According to the Bush administration and an analysis by The Tax Foundation, based in Washington, D.C., about 80 percent of those with employer-provided health care would see their taxes cut, while 20 percent would see their taxes increase.

Those with the most generous health care plans would see their taxes increase. A family of four making $80,000 - with an insurance plan valued at $20,000 - would pay an additional $1,500.

Comments

Godot 7 years, 10 months ago

Bowhunter99, that figure of a family of four having a $20,000 insurance plan is the problem. That would have to be a plan with a very low deductible, low co-insurance, and low co-payments, and lots of extras; either that, or the family is a family of four 60 year olds.

The point of the program is that it would encourage employers to shop and negotiate to keep their employee plans under $15,000. That would put market pressure on the providers and the insurance industry to lower costs.

What I am not clear on is whether the $15,000 threshold is based just on what the employer pays, or if it is the total cost, including any employee contribution. If it is just the employer share, the result could be that employers will cap their contribution at $15,000.

I think this is at least a start in a discussion of the real issue: the issue is the cost of care, and the more people are aware of the cost, and the more control they have over how their dollars are spent, the better.

Godot 7 years, 10 months ago

I have argued on this forum before that healthy, young people should opt out of their employee benefit plans and purchase their own insurance in order to maintain their independence and freedom to move from job to job, or to become an entrepreneur. I am surprised to see that Bush and his advisors were thinking along the same lines.

What is not addressed in this proposal, so far, is how to bring relief to the people who cannot buy their own health insurance, for any price, because of their health status.

If insurance companies were required to provide health insurance to everyone, covering all conditions, then this plan might work. Otherwise, this plan could spell disaster for employees who have compromised health who rely on their employers for health coverage as employers move to reduce their health costs.

KS 7 years, 10 months ago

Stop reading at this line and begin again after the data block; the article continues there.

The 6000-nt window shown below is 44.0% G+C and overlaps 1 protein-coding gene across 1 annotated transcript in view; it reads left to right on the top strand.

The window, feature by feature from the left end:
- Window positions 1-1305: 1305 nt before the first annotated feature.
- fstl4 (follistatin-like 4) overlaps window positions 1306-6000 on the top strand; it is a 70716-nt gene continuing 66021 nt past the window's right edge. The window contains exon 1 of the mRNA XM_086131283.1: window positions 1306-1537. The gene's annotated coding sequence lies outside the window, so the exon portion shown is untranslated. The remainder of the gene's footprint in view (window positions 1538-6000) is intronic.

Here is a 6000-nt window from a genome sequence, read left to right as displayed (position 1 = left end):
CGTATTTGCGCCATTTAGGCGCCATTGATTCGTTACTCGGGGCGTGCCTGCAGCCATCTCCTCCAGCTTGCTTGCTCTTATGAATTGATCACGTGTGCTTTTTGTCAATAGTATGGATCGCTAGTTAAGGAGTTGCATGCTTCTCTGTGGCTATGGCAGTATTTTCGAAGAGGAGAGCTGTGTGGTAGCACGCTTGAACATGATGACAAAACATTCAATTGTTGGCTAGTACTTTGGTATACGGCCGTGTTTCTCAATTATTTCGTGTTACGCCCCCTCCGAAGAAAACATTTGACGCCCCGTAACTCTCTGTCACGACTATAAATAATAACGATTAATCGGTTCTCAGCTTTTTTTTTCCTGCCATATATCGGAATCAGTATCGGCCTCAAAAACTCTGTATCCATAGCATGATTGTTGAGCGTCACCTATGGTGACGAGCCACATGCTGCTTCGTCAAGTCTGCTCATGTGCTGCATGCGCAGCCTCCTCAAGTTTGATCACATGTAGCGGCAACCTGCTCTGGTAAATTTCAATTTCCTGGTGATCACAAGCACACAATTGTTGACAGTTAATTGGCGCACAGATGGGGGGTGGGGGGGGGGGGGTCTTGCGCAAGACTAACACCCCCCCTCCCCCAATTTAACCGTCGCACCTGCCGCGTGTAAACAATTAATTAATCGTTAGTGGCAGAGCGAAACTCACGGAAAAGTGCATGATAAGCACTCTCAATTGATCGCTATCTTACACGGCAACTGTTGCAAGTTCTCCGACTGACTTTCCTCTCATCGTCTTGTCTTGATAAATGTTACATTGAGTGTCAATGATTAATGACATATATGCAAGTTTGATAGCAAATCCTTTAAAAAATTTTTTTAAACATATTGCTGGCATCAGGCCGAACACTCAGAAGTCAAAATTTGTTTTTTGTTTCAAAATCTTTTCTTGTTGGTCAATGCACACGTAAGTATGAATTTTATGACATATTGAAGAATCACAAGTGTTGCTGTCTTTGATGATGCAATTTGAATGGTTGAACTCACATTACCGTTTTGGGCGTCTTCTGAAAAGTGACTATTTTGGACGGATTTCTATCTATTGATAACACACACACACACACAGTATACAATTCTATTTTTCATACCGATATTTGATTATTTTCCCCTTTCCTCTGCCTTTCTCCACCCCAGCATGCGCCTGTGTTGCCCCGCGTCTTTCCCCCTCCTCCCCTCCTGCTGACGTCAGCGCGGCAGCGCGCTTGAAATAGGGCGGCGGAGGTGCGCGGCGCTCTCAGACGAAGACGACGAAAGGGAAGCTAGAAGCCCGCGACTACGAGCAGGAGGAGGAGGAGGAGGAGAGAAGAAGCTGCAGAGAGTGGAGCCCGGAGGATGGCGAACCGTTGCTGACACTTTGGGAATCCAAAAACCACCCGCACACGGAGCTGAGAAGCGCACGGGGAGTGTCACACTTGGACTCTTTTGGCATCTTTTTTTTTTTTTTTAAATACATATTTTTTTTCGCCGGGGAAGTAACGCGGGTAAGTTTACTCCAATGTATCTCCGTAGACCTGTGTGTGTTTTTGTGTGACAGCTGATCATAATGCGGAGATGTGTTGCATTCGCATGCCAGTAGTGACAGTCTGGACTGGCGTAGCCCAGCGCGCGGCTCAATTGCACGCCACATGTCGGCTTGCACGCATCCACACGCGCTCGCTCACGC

Why is it someone else's responsibility, ie: employer or government to "PAY" for health insurance?

The cost of care is so high because the lawyers line up outside the door waiting for a malpractive suit against the doctors. Doctors pay a horrible price for their insurance. They will order every conceivable test just to protect their hind side. That helps drive up the cost. ANY change in healthcare in this county, even if it is universal, MUST immune or change the way we handle medical torts. If measures are not reviewed and considered in this area, the lawyers will have a hey-day with the taxpayer pocket of the US Govt. for malpractive. But of course, it will be free and the American taxpayer will not care.

just_another_bozo_on_this_bus 7 years, 10 months ago

"The cost of care is so high because the lawyers line up outside the door waiting for a malpractive suit against the doctors. Doctors pay a horrible price for their insurance."

I don't remember the exact amount, but numerous studies have shown that payouts for malpractice suits constitute a very small percentage of the overall costs of the healthcare system-- I believe it's under 2%, which I think a small price to pay for access to redress in the courts when there is malpractice or negligence on the part of doctors or medical institutions.

That doesn't mean that doctors aren't overcharged for their insurance-- but that's a problem caused by the insurance companies, not the patients who've been injured by malpractice.

KS 7 years, 10 months ago

Defender - With all due respect, a family making $80,000 a year should be able to afford some type of health care policy. Maybe not the best, but something. Maybe they should rearrange their spending habits. If you were making $20,000 a year, let's talk, but $80,000? Priorities!

KS 7 years, 10 months ago